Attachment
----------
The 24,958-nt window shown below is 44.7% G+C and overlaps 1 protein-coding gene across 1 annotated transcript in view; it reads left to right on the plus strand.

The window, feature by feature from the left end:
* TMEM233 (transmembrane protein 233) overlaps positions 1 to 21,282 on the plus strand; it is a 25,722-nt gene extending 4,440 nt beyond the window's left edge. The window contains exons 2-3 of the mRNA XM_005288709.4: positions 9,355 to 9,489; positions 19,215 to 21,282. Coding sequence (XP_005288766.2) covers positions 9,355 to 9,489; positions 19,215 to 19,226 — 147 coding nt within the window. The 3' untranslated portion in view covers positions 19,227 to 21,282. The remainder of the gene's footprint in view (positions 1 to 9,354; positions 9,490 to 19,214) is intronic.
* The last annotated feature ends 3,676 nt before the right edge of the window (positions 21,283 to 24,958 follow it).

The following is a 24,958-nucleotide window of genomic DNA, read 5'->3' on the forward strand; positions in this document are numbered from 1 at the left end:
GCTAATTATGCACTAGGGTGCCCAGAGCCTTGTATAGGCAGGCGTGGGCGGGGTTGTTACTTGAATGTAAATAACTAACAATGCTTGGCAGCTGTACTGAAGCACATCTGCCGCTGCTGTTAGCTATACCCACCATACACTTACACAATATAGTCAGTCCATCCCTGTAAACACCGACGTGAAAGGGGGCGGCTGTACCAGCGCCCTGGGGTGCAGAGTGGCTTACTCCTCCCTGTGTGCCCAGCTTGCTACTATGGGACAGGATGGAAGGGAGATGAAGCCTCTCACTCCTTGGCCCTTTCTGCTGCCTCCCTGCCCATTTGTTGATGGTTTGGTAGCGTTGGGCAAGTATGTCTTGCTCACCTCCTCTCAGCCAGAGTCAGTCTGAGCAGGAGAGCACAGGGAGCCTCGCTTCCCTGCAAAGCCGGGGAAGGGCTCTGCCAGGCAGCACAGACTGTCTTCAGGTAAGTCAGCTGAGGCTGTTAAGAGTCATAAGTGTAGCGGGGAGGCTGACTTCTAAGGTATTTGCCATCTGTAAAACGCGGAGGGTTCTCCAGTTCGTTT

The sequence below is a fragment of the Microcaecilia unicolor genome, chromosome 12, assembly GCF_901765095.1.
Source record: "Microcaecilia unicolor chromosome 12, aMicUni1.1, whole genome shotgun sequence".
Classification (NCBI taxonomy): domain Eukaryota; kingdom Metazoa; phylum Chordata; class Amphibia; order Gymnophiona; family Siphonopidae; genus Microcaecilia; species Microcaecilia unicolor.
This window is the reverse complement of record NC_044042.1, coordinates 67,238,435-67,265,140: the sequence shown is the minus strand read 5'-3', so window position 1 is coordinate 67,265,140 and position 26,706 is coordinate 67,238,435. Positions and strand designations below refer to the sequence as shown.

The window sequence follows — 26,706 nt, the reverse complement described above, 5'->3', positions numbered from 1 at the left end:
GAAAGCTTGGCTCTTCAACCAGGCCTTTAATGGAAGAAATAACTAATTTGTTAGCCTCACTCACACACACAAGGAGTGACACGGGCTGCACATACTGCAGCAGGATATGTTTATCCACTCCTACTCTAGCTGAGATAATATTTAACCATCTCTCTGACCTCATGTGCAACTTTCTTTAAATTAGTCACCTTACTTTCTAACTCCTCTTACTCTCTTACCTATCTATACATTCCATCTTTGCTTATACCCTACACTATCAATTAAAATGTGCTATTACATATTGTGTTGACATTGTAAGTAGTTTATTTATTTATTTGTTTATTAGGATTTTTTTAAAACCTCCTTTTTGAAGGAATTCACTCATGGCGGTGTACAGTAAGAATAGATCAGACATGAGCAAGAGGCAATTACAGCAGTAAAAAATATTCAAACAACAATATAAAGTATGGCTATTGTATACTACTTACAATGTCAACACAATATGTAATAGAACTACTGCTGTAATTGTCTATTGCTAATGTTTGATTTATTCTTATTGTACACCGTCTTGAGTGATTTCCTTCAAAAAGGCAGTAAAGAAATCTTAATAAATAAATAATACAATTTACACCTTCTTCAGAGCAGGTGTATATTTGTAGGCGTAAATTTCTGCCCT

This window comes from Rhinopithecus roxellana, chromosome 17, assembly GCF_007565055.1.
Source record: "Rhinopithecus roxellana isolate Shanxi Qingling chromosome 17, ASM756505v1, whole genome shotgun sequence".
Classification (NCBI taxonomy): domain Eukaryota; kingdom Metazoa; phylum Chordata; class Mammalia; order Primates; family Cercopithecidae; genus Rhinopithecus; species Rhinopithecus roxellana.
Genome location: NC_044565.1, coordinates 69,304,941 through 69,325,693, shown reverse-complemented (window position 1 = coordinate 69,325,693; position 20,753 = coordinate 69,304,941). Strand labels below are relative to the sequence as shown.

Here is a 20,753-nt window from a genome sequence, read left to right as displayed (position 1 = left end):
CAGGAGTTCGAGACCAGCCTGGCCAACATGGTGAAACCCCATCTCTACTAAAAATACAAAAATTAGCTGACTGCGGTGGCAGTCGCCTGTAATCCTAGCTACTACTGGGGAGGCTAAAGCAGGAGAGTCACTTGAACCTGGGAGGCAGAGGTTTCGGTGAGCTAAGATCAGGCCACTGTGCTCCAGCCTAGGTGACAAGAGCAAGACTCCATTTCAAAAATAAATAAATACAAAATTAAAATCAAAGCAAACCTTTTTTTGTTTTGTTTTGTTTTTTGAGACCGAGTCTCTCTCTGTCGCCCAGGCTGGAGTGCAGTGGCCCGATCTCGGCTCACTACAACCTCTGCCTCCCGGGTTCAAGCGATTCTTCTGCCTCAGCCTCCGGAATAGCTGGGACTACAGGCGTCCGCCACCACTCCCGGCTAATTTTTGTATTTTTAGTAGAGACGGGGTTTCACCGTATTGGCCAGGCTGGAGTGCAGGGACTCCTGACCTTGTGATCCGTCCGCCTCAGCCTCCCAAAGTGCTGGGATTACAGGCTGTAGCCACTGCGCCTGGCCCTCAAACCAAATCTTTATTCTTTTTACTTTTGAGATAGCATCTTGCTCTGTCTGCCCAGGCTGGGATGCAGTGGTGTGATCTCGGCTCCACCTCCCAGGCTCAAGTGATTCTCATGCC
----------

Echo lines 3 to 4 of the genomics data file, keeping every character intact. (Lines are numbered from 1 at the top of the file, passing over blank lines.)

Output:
* TMEM233 (transmembrane protein 233) overlaps positions 1 to 21,282 on the plus strand; it is a 25,722-nt gene extending 4,440 nt beyond the window's left edge. The window contains exons 2-3 of the mRNA XM_005288709.4: positions 9,355 to 9,489; positions 19,215 to 21,282. Coding sequence (XP_005288766.2) covers positions 9,355 to 9,489; positions 19,215 to 19,226 — 147 coding nt within the window. The 3' untranslated portion in view covers positions 19,227 to 21,282. The remainder of the gene's footprint in view (positions 1 to 9,354; positions 9,490 to 19,214) is intronic.
* The last annotated feature ends 3,676 nt before the right edge of the window (positions 21,283 to 24,958 follow it).